fired another salvo at the PR industry, telling readers on Thursday that it will no longer accept pitches from firms with à la carte pricing.
The popular tech site even called out one firm, and its director, by name.
staff heard one PR agency was charging clients $750 for landing a story on the site (and about $400 for placement on “lesser blogs”).
“While we’re not in the business of advising PR people on their pricing, we think that making press coverage this transactional crosses an ethical/editorial line and diminishes the integrity of our brand and our writers. Startups and investors, you shouldn’t be paying for [TechCrunch] articles, or any press coverage for that matter, you should be paying for the help with your message and communications, which, if you have a good and/or compelling product, might result in more coverage. And while a (legit) PR team can be useful in many cases, a direct and fair relationship with our writers is always the best way to get on TechCrunch.”
staffers hear of any firms following this practice, it will ensure they’re stories don’t appear on the site. (One wonders, if that PR firm were representing, say, Facebook, would the site have a change of heart?)
This position from such a popular website is a curious one—even if it’s had a history of dustups with public relations professionals.
Pricing PR is not easy. It is usually done on some kind of retainer type setup, sometimes based on hours, sometimes on outputs. Then, there’s this idea of pay for placement PR, which has gained prominence of late.
My belief is that pay for placement schemes exist because—despite the fact that PR is about much more the media relations—many companies that contract PR firms do so to generate positive media coverage about their products and services.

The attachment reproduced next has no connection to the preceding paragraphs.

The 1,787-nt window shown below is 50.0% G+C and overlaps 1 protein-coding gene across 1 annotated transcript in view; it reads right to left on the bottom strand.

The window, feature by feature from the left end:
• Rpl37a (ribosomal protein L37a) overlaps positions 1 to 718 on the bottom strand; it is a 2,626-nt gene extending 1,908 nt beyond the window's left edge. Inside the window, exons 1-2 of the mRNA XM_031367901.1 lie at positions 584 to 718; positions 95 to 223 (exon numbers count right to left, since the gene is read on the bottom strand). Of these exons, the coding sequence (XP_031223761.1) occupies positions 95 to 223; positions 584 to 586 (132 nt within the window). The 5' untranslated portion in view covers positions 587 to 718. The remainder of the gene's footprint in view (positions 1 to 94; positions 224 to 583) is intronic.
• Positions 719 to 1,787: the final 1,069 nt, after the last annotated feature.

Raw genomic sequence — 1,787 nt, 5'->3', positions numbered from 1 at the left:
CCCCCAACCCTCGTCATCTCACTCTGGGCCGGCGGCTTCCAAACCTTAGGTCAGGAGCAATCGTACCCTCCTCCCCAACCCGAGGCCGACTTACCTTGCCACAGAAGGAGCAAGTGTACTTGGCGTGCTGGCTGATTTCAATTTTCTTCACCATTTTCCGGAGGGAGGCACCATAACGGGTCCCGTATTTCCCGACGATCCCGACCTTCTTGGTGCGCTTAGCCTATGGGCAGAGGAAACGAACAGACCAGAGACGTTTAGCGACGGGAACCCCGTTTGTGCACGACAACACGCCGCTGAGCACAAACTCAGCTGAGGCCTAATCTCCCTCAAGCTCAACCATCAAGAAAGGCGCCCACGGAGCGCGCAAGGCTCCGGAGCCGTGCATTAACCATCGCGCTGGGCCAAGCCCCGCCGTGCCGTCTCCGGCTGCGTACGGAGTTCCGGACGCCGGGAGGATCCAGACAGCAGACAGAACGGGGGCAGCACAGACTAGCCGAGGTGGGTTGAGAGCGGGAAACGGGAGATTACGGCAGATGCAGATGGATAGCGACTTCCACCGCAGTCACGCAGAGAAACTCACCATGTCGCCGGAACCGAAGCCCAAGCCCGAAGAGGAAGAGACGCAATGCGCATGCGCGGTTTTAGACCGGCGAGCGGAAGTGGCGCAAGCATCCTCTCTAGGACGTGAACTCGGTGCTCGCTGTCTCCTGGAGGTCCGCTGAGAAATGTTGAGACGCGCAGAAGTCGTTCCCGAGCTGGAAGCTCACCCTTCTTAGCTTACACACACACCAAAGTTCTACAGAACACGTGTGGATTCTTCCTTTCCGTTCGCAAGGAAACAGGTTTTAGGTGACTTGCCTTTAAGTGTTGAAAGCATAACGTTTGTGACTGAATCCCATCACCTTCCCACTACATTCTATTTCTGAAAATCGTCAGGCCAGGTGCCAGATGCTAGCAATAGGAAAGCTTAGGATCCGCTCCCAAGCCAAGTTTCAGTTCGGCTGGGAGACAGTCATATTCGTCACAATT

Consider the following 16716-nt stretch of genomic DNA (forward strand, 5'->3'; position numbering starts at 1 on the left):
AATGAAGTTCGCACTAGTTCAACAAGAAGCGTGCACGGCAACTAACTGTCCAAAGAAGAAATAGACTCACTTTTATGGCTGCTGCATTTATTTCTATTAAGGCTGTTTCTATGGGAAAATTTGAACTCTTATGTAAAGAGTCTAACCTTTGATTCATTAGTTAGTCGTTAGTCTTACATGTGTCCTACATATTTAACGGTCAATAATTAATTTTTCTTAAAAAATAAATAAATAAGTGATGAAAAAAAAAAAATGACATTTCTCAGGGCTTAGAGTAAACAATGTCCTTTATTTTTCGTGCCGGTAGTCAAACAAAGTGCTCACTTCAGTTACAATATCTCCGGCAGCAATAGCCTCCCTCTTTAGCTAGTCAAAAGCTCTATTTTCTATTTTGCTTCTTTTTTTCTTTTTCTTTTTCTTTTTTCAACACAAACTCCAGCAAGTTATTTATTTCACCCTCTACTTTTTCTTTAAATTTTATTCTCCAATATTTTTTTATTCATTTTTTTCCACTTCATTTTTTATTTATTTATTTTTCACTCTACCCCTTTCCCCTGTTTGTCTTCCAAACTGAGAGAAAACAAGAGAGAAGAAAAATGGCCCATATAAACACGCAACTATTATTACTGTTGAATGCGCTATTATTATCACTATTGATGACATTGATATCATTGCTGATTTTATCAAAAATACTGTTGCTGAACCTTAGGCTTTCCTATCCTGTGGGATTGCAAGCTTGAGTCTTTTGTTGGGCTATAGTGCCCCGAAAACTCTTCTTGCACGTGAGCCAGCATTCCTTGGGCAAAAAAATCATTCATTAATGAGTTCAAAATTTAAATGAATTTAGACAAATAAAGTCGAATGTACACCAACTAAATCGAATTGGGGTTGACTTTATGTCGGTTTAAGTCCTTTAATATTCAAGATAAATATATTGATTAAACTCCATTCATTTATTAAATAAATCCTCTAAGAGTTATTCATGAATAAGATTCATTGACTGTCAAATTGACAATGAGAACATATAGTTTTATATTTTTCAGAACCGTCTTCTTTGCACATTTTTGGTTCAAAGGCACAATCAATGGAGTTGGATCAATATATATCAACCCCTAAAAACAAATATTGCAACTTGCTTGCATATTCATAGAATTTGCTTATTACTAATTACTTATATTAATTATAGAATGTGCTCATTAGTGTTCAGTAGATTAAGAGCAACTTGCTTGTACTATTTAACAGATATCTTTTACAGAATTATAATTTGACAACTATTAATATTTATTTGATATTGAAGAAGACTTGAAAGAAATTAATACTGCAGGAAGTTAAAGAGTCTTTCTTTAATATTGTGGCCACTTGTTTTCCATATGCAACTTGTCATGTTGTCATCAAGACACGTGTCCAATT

While many PR firms are much more than pitch factories where 20-somethings in cubicles call reporters and recite scripts all day long, the perception of PR as simply media relations exists for a reason—like it or not.
Pay for placement pricing—the kind TechCrunch
decries, and is now going to banish from its kingdom—does limited justice to the craft of PR. It incentivizes very specific sets of behaviors in a PR pro, behaviors that are not always congruent with the interests of a client.
However, despite TechCrunch
's outrage, designing an "à la carte pricing system" for PR placements is a decision between an agent and client.
is certainly entitled to its opinions, but beyond the site’s sense that there’s something "smarmy" about this type of scheme, I’m not sure why the blog has taken such a strong stance on the issue.
If PR firms were trying to bribe its writers, I'd get it. But this is about private agreements between private parties. That these center on outcomes relating to TechCrunch
(or any other media) should not concern anyone.
The owner of the firm in question echoed this notion in a note on the
, in which he said: "It is important to note that PR
firms are not charities. We do need to charge for our services and
expertise in order to keep our business running."
Jackson Wightman is a PR Daily contributing editor in Montreal.